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Your guide to developing Early Language Skills: Speaking We have worked with the communication charity I CAN to develop this guide.Speaking is often confused with other aspects of communication and language. Speaking is the way that someone communicates their ideas, requests and makes observations orally. It is described in the Early Years Foundation Stage profile as […]



Your guide to developing Early Language Skills: Speaking

We have worked with the communication charity I CAN to develop this guide.Speaking is often confused with other aspects of communication and language. Speaking is the way that someone communicates their ideas, requests and makes observations orally. It is described in the Early Years Foundation Stage profile as ELG 03.

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  Reasons to Talk

When Learning to Communicate, children need someone to talk to and something to talk about.  Having a shared interest helps focus the communication around the item being discussed and allows whoever is involved to know what is being discussed.  It provides opportunities for new vocabulary development and a chance to use existing vocabulary in a shared context.

Kate says…..Take the opportunity to find out about the child that you are working with by listening to what they are saying about the objects in front of them.  Don’t be afraid of silence, often children will communicate more when they have a space to fill than if they are asked direct questions.  Playing alongside them shows that you are interested in what they are doing and ready to hear what they are going to say.

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Places to Talk

The environment that children are in affects what it is they are likely to say and also the mood and emotions created by that environment.  Calm environments are great for sharing books or having close conversations.  Exciting environments provide plenty to talk about in a more animated way.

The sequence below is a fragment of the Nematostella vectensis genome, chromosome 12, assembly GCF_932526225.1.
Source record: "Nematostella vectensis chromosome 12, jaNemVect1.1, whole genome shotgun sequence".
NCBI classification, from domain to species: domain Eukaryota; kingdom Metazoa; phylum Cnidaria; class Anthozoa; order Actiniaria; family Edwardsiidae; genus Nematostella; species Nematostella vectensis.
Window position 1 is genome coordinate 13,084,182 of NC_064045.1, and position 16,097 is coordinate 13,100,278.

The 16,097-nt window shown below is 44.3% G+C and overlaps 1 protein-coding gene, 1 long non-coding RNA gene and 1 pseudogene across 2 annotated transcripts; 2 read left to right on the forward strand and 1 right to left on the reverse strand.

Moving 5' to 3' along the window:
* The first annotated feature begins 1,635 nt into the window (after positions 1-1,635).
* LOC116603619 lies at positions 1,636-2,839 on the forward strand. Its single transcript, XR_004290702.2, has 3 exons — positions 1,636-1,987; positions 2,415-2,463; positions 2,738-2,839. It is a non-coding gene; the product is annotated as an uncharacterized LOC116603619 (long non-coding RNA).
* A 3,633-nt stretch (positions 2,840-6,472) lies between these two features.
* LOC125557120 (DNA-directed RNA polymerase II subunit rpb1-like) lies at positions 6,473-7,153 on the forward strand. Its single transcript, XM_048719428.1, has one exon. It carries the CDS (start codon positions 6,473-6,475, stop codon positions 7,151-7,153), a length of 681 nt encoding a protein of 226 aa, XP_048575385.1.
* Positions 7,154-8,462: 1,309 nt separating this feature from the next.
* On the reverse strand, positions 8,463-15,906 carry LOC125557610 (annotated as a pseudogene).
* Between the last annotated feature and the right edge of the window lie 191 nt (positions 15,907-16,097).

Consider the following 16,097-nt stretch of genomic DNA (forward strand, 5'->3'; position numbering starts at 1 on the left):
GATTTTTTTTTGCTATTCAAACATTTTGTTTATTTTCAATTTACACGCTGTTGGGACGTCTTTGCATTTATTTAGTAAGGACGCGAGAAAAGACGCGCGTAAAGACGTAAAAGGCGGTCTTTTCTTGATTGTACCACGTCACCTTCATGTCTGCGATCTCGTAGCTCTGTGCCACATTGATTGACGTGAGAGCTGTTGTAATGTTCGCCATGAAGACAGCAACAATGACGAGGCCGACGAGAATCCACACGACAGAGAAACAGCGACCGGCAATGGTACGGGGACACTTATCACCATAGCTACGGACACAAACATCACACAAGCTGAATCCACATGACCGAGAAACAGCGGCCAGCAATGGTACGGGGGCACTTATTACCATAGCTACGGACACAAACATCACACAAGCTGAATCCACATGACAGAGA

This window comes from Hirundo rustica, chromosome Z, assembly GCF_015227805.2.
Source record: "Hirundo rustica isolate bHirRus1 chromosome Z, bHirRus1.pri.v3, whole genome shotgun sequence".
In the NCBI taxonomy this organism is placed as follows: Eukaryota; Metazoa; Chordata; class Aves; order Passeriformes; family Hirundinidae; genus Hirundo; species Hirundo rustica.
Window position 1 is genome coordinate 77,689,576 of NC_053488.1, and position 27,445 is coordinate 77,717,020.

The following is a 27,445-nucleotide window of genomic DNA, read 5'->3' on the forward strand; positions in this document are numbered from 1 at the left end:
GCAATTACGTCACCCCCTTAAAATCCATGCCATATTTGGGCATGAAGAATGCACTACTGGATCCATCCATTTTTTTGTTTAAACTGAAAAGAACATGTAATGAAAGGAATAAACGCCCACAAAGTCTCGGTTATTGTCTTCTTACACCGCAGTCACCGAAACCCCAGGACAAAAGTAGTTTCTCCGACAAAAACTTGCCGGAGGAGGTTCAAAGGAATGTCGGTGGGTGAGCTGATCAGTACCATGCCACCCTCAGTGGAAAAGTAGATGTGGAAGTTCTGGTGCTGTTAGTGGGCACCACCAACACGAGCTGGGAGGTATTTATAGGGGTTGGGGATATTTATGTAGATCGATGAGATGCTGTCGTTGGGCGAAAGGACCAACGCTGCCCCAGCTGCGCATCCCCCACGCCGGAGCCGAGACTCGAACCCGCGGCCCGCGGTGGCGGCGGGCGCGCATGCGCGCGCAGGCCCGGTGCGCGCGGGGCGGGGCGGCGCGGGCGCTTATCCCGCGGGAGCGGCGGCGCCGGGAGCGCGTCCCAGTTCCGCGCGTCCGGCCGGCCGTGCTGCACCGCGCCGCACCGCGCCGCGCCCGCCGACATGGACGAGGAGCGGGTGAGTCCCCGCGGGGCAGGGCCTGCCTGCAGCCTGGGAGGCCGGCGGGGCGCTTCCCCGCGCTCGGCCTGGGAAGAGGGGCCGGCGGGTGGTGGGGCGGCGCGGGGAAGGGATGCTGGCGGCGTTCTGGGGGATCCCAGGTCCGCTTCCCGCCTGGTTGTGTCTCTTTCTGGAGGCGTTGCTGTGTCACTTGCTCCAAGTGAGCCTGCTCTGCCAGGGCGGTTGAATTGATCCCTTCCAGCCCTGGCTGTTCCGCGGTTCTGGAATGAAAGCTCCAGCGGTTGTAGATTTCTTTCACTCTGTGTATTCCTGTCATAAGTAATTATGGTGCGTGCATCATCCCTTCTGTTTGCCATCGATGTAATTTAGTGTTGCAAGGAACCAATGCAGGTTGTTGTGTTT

Kate says…..Being together with a child in a space that they have created or decided to move to shows that you are interested and ready to listen to them.  Make sure that the child is happy with you joining them, by asking ‘Can I sit here too?’  Remember to use comments rather than questions when you are sitting together in a special place.

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Your guide to developing Early Language Skills

We have developed this guide to support you in laying the foundations of good communication skills. Working with I CAN we have been able to put together a series of four guides featuring specialist advice to assist you in Early Language Development.

The series covers the following areas:

View a copy of the Communication and Language Guide here

Meet our specialist Kate Freeman

Kate FreemanKate Freeman has helped us to develop this guide. She is a lead I CAN Communication Advisor, specialising in early year’s speech and language development (from birth to five). Kate is a qualified Speech and Language Therapist with over twenty years’ experience in the field of paediatrics. She carries out training courses for teachers, SENCOs, speech and language therapists and a wealth of other professionals and parents as part of I CAN’s programmes.

Have fun with communication and help support I CAN by holding a sponsored sing-along as part of the Chatterbox Challenge register at

www.chatterboxchallenge.org.uk

 ICAN Chatterbox Challenge


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2 thoughts on “Early Years Communication – Speaking”

  1. Frances says:

    Your advice is to not ask questions of children in order to encourage them to speak, but if the adults are commenting on what we see and the child is not joining in, how do we help them to join in? I have always found that saying something like, “tell me about your picture” gives children the opportunity to talk.

    1. TTS Group says:

      Thank you so much for taking the time to leave this comment.
      During the flow of a conversation there may be appropriate times to use questions, and your question “tell me about your picture” is an example of a great question that may generate a good response from a child as it is open and allows them to talk freely. We try to avoid questions such as “what colour is this, or what is this?” as these often promote a one word answer and can stop the conversation.

      Our advice about commenting is to encourage adults, who in our experience are more familiar with asking questions, to comment more, thus bringing the child into a conversation rather than directing it. We find this keeps a conversation going for longer.

      So if you find that by commenting, and waiting for the child to join in, you are getting no response, a lovely open question like that might support the child to engage with you. I hope this helps to clarify the thinking behind our recommendations.

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